My very good friend Gavin at Wordwright is very wrong when he says that "the Clinton/Obama dichotomy was largely a rhetorical mirage" and that Obama is really a "centrist in progressive clothing."
First, there's nothing "rhetorical" or "unsubstantial" about authorizing war in Iraq and agitating for ops in Iran in order to cultivate an appearance of toughness. If Democrat politicians are rewarded rather than punished for "tacking to the center" when Republicans want to invade and occupy foreign countries, then we will always have liberals in name only, especially if they want to be President someday. Here Matt Yglesias is right: if Clinton had come out tough and firm against the war in Iraq early, or even a few years in, Obama's candidacy would have had little to no oxygen, with the netroots or anyone else.
Second, I simply do not buy that Obama's health care plan is any more "centrist" or less progressive than Clinton's. Paul Krugman may think that opposition to unfunded mandates is just a Republican talking point, but the difference is that Republicans use the specter of the government requiring everyone to buy insurance to scuttle any real health care solutions. Obama is taking away that objection, and that objection is neither trivial nor partisan.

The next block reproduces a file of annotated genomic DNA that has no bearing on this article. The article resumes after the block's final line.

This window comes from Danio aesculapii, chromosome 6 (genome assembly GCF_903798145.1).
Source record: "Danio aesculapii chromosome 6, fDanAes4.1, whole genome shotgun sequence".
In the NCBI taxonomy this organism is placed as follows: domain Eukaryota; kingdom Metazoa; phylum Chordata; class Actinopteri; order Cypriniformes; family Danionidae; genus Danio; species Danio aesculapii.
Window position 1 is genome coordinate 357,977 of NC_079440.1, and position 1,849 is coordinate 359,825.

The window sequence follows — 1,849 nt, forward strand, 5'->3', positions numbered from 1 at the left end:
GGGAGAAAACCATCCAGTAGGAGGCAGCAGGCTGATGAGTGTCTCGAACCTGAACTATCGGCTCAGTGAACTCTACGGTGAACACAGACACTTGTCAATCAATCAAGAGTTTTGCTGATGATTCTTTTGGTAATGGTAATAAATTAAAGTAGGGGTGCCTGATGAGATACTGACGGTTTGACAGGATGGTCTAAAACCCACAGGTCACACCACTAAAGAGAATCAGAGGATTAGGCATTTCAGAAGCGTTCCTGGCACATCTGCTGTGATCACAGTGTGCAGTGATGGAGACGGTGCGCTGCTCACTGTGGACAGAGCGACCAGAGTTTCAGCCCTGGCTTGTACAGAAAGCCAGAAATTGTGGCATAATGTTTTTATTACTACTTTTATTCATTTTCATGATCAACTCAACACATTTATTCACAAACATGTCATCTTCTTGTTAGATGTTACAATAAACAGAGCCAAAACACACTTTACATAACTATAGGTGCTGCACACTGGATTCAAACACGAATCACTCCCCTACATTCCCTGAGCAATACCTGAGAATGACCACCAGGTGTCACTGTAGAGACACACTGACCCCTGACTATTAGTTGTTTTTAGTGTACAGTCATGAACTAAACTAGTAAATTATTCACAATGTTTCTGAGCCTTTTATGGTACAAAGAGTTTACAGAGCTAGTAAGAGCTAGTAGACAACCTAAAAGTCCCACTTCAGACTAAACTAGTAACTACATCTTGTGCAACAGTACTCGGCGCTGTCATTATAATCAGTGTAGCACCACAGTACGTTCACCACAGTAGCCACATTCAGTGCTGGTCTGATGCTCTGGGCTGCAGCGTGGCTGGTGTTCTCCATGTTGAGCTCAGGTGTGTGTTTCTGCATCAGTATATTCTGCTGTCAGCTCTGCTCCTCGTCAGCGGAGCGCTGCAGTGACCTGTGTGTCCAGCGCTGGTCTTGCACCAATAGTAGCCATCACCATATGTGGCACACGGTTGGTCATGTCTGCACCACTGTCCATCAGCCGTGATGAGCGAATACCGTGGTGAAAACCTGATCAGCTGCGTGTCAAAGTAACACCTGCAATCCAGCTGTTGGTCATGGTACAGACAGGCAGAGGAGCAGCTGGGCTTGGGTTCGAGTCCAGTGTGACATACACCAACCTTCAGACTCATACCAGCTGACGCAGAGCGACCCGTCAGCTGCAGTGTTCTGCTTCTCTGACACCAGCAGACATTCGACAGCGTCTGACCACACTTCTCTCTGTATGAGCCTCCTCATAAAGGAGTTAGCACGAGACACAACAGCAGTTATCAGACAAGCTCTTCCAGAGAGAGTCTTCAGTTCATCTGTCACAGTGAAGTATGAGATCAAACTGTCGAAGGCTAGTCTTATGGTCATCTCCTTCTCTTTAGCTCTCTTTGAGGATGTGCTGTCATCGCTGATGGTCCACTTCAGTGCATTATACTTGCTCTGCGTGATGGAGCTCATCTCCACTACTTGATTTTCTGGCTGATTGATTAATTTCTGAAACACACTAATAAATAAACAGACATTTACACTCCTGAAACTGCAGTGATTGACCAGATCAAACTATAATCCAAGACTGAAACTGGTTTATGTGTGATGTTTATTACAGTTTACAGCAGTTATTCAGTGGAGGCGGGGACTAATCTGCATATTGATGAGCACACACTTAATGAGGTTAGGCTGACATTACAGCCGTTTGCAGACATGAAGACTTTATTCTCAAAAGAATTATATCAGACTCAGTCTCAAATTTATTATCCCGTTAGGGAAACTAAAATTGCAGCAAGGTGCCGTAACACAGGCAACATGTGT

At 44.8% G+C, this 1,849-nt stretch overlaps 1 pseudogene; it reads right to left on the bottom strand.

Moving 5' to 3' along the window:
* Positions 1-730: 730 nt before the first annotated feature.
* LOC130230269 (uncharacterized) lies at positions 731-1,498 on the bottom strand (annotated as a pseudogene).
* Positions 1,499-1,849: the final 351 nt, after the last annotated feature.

Back in March, a law professor at Loyola College and a consumer watchdog published an essay attacking the Clinton plan (or any plan requiring everyone to buy insurance) as unconstitutional:
Are health insurance mandates constitutional? They are certainly unprecedented. The federal government does not ordinarily require Americans to purchase particular goods or services from private parties.Essentially, a compelled purchase constitutes a "taking of property" which violates the due process clause. And these aren't right-wing hacks advocating we do nothing about health care:
The closest we come is when government imposes a condition on the grant of discretionary benefit or permit. For instance, in most states, you must have auto insurance to drive a car, or you are required to install fire sprinklers when building a new house. But in such cases, the "mandate" is discretionary – you don't have to drive a car or build a house. Nor do you have a constitutional right to do so.
But Americans do have a constitutional right to live in the United States. Accordingly, neither federal nor state governments can require you to purchase health insurance as a "condition" for residency. The Supreme Court has drawn a distinction between requirements that are flat-out imposed by government and those imposed as a condition for discretionary benefits.
There are far more sensible and constitutional ways to provide health coverage. Government-funded insurance (such as Medicare or single-payer insurance) or regulation and tax subsidies to encourage voluntary participation (as in Obama's plan) both contain costs more efficiently and avoid the slippery slope of unconstitutional mandates.Face it, folks. I know it's hard to believe, but we've got a real liberal Democrat who's running for President. And he's going to win.